Better ventilation has been mentioned. When people talk about better ventilation they think about more ventilation. What is required is the control of air flow. One does not use the ventilation to control the temperature, which is what has been known to happen in this building. It appears that when it gets too hot here the required correction to the temperature—by edict of the Minister—is carried out not by turning down the heating but by opening windows slightly wider. What is required is far better control over the ventilation of buildings. Great saving could thus be effected.

The advertisements for the "Save It" campaign say that there should be better burners, and that they should be serviced. Why were not the public told that some months ago? The public are also told that cars will go further to the gallon if the ignition and carburation are checked regularly. Why could not the public have been told that some months ago? Will the Minister examine the possibility of including such a check in the annual MOT test? It is not difficult to carry out a carbon monoxide analysis of the exhaust to see whether a car is running correctly.

The Minister must seek to encourage a gradual transfer to diesel engines. He might be able to do so by having a differential rate for the road fund licence. There is much to be said for diesel engines. They are rather noisier, but that does not detract from their efficiency in transporting people by road.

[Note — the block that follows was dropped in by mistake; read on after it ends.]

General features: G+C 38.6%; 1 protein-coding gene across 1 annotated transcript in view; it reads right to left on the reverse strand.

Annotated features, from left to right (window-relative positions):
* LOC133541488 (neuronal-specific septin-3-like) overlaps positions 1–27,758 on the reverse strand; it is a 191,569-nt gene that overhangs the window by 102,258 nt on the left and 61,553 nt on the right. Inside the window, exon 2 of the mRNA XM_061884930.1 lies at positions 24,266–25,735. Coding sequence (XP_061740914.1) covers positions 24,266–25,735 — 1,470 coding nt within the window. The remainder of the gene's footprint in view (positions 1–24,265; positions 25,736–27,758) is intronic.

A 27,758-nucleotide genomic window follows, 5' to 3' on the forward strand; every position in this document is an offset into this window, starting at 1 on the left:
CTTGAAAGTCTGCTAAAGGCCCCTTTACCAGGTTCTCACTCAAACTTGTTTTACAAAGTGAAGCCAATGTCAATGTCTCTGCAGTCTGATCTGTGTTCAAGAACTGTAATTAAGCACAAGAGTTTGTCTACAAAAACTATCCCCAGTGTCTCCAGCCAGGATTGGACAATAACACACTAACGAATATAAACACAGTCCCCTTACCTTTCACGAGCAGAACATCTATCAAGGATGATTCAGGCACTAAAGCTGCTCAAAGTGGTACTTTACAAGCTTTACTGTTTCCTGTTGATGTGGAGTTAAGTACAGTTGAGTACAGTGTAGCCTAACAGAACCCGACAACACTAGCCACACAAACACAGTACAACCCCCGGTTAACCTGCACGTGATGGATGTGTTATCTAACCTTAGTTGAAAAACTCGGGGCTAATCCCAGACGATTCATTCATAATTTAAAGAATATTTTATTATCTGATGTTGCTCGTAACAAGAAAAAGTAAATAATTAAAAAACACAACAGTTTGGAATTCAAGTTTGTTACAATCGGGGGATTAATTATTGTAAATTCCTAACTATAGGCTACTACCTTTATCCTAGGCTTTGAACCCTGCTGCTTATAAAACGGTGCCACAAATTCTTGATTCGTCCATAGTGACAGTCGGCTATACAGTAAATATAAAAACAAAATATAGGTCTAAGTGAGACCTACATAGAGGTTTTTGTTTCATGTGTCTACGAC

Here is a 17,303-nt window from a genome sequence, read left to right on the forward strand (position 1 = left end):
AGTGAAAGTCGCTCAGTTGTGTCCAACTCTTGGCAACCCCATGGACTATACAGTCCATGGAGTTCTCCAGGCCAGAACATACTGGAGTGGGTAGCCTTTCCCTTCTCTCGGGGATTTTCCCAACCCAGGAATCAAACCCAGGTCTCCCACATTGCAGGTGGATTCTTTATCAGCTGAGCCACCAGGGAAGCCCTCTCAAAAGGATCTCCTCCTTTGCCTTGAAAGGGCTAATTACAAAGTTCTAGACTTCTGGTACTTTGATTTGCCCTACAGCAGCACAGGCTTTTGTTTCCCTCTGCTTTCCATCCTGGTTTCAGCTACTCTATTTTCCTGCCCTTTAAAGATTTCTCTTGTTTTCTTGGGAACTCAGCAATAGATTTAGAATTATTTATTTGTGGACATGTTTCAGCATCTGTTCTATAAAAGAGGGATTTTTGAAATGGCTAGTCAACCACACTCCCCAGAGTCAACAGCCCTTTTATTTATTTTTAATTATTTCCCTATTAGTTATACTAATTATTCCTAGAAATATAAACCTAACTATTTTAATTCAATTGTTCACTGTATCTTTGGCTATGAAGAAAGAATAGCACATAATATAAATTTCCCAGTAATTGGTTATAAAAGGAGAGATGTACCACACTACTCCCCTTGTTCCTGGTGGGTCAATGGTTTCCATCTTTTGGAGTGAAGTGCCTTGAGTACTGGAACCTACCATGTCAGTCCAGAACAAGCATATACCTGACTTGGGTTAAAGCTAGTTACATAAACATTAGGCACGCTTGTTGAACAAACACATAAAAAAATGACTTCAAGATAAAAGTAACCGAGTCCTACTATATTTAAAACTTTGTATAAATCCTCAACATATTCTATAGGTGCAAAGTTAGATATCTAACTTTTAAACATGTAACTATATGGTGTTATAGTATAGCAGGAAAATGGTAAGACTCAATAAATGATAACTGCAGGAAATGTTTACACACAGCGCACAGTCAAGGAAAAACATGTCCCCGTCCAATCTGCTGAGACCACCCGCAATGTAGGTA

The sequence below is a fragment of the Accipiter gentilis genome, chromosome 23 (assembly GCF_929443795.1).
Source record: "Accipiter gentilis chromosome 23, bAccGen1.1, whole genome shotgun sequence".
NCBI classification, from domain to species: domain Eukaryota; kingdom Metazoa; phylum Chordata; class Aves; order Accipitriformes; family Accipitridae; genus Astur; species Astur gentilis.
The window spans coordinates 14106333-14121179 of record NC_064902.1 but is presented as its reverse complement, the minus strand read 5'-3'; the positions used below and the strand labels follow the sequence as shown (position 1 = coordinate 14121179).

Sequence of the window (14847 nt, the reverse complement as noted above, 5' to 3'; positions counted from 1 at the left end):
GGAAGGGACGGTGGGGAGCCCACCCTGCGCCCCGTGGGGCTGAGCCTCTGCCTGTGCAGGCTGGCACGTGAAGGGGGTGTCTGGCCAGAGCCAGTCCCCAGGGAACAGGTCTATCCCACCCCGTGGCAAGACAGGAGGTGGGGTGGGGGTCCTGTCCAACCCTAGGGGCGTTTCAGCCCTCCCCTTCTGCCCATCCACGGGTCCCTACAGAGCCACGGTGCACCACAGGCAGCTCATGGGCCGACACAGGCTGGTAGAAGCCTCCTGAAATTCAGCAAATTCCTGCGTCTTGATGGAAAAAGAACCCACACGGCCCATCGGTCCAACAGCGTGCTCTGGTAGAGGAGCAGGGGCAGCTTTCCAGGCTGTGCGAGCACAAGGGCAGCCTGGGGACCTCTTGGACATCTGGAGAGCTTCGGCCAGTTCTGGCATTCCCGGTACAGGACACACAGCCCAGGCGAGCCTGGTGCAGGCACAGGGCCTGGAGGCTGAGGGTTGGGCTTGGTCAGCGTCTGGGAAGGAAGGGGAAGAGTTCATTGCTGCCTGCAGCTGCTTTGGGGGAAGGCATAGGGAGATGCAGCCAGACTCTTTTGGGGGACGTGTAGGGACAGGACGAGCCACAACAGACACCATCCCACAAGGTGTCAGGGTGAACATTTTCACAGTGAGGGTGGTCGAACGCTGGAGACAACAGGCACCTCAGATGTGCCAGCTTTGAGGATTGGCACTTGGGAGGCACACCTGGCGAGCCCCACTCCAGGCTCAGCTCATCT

Mention has been made of the recycling of waste. We must carry out this exercise more efficiently in regard to paper, minerals or any side product of the system. There are great savings to be made by making cars that last longer and by better recovery of waste material. It is not often realised how large a contribution such methods can make. It is a tragedy to see the present collapse of the waste paper market after all the efforts which, have been made by so many people. I shall listen with interest to the Government reply on this and other matters.

If the matter comes to a vote, on the long-term consideration I shall support the Government, but on the short-term problem as it affects the policies for rural areas I shall vote with the Opposition.

7.52 p.m.

It is interesting to note that once again hon. Members on the Liberal bench want the best of both worlds. In other words, they will support the motion if certain things happen. I believe that history will record that the present Secretary of State for Energy is a courageous man who has taken decisions which will have a profound effect on our country's future.

It is essential at the outset of my remarks that I declare a major constituency interest in this debate. In the Newton division I have two collieries and a large National Coal Board area office, and in total the NCB employs about 5,000 people. Also in my constituency at Risley is the headquarters of the Atomic Energy Authority Reactor Division; the headquarters of British Nuclear Fuels Limited; and the headquarters of the Nuclear Power Group which at present is designing the British SGHWR. In all about 5,000 of my constituents work in this important establishment. Therefore, it will be appreciated that many of my constituents have a great desire to see this country adopt an energy strategy which is meaningful for the future and which safeguards the interests of the British people.